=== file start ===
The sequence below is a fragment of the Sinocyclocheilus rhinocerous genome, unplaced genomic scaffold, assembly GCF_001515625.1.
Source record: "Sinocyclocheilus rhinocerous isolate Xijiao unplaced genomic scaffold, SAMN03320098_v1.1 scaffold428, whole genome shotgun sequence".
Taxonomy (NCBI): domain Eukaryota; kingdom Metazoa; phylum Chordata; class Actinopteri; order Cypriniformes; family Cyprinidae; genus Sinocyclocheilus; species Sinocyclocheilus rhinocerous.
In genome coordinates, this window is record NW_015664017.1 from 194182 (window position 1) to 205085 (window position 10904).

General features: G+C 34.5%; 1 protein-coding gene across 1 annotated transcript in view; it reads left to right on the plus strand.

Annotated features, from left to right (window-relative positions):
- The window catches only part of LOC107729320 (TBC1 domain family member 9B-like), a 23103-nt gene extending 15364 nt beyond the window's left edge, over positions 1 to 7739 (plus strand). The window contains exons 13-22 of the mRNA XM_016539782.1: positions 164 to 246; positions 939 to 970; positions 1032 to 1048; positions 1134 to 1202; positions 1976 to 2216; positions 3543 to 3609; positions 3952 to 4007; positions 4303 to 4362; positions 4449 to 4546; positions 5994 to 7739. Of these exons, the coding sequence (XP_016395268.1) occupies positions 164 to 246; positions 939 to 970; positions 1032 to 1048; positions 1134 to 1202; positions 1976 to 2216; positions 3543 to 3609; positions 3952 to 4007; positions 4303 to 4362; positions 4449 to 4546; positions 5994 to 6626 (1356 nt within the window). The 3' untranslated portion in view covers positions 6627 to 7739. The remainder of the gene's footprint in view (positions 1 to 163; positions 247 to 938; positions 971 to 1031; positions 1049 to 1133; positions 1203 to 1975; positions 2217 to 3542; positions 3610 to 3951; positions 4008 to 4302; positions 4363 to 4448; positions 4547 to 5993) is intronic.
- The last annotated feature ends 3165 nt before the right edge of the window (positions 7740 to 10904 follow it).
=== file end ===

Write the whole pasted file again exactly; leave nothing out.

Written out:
The sequence below is a fragment of the Sinocyclocheilus rhinocerous genome, unplaced genomic scaffold, assembly GCF_001515625.1.
Source record: "Sinocyclocheilus rhinocerous isolate Xijiao unplaced genomic scaffold, SAMN03320098_v1.1 scaffold428, whole genome shotgun sequence".
Taxonomy (NCBI): domain Eukaryota; kingdom Metazoa; phylum Chordata; class Actinopteri; order Cypriniformes; family Cyprinidae; genus Sinocyclocheilus; species Sinocyclocheilus rhinocerous.
In genome coordinates, this window is record NW_015664017.1 from 194182 (window position 1) to 205085 (window position 10904).

General features: G+C 34.5%; 1 protein-coding gene across 1 annotated transcript in view; it reads left to right on the plus strand.

Annotated features, from left to right (window-relative positions):
- The window catches only part of LOC107729320 (TBC1 domain family member 9B-like), a 23103-nt gene extending 15364 nt beyond the window's left edge, over positions 1 to 7739 (plus strand). The window contains exons 13-22 of the mRNA XM_016539782.1: positions 164 to 246; positions 939 to 970; positions 1032 to 1048; positions 1134 to 1202; positions 1976 to 2216; positions 3543 to 3609; positions 3952 to 4007; positions 4303 to 4362; positions 4449 to 4546; positions 5994 to 7739. Of these exons, the coding sequence (XP_016395268.1) occupies positions 164 to 246; positions 939 to 970; positions 1032 to 1048; positions 1134 to 1202; positions 1976 to 2216; positions 3543 to 3609; positions 3952 to 4007; positions 4303 to 4362; positions 4449 to 4546; positions 5994 to 6626 (1356 nt within the window). The 3' untranslated portion in view covers positions 6627 to 7739. The remainder of the gene's footprint in view (positions 1 to 163; positions 247 to 938; positions 971 to 1031; positions 1049 to 1133; positions 1203 to 1975; positions 2217 to 3542; positions 3610 to 3951; positions 4008 to 4302; positions 4363 to 4448; positions 4547 to 5993) is intronic.
- The last annotated feature ends 3165 nt before the right edge of the window (positions 7740 to 10904 follow it).